The costs of litigation and arbitration are considerable and, if seen through to judgment or award, will necessarily see control taken out of the parties’ hands by a third party imposing a resolution.
Before giving up control and incurring substantial time, effort and costs, it makes sense to involve a mediator to facilitate negotiations if the parties have struggled to reach consensus on their own.
How could mediation help?
While a mediator sometimes does not become involved until legal proceedings are underway, that usually does not have to be the case, and early intervention can often be far more desirable.
At the point when substantial costs have already been incurred, achieving a satisfactory settlement can become difficult and the extra costs involved can become an obstacle to an amicable solution.
As some contractual disputes are very expensive and time consuming to resolve formally and may invite unwanted publicity, mediation may facilitate a faster, commercial and discreet resolution.
A wide range of commercial solutions, which judgments or awards cannot achieve, could be fielded, particularly where there is an on-going relationship, to seek a win-win result, not a bruising win-lose.
A specialist commercial mediator is not only an expert at helping parties reach a mutually acceptable agreement but will understand the commercial situation of both sides and the limitations they face.
The mediator will use their understanding of the way business is done to help the parties to come up with innovative solutions, including ones that might not otherwise have been contemplated.
The benefits of seeking an earlier resolution to a dispute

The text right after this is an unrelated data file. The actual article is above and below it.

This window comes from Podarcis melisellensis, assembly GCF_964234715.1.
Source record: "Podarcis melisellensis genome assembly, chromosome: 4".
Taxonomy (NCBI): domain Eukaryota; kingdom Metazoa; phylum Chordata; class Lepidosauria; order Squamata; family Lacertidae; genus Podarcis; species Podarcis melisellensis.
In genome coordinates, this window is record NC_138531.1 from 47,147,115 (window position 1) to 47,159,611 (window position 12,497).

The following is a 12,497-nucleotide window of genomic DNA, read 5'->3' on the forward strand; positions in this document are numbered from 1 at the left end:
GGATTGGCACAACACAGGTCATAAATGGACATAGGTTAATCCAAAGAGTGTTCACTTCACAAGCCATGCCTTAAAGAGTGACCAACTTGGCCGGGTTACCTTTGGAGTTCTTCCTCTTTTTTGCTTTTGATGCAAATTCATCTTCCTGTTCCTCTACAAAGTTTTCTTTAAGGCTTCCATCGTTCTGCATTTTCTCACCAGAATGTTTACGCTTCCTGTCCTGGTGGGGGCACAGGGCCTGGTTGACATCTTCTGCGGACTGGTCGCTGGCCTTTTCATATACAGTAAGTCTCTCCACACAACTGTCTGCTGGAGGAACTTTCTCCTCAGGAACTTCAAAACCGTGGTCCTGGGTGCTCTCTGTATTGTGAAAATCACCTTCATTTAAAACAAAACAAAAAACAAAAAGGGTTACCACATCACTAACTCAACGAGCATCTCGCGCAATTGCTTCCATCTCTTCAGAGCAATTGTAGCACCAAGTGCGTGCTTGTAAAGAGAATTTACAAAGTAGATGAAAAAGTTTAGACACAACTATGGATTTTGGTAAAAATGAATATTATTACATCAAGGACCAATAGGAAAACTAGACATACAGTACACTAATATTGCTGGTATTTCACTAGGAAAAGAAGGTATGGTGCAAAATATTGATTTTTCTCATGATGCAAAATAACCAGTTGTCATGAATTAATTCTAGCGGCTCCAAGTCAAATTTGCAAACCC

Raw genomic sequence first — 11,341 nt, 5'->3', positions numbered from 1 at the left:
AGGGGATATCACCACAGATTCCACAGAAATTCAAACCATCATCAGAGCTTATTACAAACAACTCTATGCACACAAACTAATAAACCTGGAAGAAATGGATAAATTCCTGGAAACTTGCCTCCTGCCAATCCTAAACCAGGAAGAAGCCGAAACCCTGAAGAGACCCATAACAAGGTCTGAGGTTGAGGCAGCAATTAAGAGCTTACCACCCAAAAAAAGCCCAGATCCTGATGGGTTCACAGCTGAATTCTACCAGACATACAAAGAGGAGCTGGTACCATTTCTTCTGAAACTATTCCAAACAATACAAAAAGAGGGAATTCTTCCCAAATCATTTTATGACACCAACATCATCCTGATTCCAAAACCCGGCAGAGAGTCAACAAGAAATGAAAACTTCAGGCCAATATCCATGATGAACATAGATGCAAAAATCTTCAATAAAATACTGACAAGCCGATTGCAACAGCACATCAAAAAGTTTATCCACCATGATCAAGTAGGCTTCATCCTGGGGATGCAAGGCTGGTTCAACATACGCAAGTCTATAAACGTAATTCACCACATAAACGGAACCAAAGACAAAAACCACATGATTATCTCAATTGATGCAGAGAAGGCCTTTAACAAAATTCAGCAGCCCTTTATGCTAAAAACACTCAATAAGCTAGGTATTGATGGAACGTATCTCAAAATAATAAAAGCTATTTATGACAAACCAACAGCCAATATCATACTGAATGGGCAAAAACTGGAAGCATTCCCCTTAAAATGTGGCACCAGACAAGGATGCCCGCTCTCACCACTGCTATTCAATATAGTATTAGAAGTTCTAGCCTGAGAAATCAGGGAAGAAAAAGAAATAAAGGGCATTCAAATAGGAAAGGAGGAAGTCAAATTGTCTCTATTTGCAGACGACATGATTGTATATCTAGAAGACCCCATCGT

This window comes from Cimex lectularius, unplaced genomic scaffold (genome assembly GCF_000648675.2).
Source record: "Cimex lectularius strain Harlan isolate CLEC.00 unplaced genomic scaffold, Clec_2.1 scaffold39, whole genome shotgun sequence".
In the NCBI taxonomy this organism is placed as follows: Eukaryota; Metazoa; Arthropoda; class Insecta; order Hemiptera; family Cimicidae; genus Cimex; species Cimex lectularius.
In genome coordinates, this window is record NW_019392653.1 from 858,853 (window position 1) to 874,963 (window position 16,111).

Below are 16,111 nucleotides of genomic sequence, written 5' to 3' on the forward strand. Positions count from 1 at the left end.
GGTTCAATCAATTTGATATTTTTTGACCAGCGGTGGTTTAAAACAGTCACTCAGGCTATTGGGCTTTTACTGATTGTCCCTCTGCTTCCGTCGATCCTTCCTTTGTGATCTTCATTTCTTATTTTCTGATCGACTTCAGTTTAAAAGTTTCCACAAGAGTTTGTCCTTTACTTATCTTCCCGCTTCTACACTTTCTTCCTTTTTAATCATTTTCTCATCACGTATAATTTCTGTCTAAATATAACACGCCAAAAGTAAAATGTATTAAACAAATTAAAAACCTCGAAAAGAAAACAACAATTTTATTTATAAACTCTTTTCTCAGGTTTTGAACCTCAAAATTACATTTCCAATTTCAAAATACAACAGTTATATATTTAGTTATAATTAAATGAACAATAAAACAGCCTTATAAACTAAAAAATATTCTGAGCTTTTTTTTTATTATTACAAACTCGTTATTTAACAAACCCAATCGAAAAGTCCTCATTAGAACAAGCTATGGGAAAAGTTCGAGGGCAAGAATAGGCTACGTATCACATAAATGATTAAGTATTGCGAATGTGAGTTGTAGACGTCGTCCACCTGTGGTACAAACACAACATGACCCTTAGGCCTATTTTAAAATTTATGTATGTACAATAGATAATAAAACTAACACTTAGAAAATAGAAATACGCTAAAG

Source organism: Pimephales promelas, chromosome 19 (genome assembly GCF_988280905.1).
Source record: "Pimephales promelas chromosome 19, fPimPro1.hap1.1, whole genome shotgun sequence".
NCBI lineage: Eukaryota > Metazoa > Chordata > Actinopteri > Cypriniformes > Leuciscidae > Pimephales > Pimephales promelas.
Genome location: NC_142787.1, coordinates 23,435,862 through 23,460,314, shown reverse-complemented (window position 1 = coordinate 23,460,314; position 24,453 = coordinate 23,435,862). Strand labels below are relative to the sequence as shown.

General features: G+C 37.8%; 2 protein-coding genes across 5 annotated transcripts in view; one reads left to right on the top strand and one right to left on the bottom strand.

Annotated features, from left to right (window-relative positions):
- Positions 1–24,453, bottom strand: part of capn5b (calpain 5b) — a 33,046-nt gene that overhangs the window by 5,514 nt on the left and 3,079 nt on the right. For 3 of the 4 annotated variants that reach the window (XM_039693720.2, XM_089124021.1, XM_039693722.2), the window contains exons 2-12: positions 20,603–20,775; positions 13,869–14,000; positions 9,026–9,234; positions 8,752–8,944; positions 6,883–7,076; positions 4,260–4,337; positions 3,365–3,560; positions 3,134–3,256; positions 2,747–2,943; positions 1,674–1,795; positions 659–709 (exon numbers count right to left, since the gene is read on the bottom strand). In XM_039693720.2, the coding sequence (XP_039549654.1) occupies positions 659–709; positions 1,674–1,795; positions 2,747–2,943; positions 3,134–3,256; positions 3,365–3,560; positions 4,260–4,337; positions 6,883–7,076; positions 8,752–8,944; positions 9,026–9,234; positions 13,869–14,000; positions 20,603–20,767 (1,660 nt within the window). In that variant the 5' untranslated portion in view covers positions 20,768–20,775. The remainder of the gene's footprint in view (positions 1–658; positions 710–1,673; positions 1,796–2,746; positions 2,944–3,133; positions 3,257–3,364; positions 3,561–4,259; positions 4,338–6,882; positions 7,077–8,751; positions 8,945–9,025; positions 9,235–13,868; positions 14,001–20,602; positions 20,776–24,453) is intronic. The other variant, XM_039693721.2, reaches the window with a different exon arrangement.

Time is often a big factor in resolving a dispute satisfactorily. Addressing a problem as soon as it is apparent and having an early session with a mediator may resolve the issues quickly to put the parties back on track and to preserve the relationship.
Where difficulties are allowed to fester and communication becomes sporadic and reluctant, it is possible to waste a great deal of time achieving little except a worsening of relations, so it is important to be proactive.
It is also important to approach a problem with an open mind and some flexibility because resolving a dispute at an early stage involves willingness to compromise, and doing so can have additional benefits to all involved.
In helping the parties to see the pros and cons of fighting the dispute out, and to consider other important ramifications of perpetuating a dispute, a mediator could help the parties to appreciate the risks and to see the benefit of improving the situation.
At Lux Mediation, we offer a range of different Dispute Resolution Services, designed to deal with all types and stages of disputes. We are experienced in and understand the subtleties of online mediation. Our mediators have extensive credentials and experience in areas including maritime, international, EU and general commercial and civil law.
We can step in early to advise you in respect of seeking to resolve a dispute. We work internationally and have an in-depth understanding of cultural differences, which are often of great importance in a successful mediation related to cross-border transactions.
Our mediators are experts in both mediation and commercial enterprise and we have an excellent track record of success in helping businesses to put difficulties behind them so that they can focus on their goals and other more productive activities.
If you would like to explore further whether we can help you to resolve a dispute or you have any questions about the process, please call Lux-Mediation on +44 (0)7876 232305 or email firstname.lastname@example.org.
With many years international and domestic experience in mediation, arbitration and litigation Lux Mediation can give guidance on any dispute with a view to a swift and effective resolution.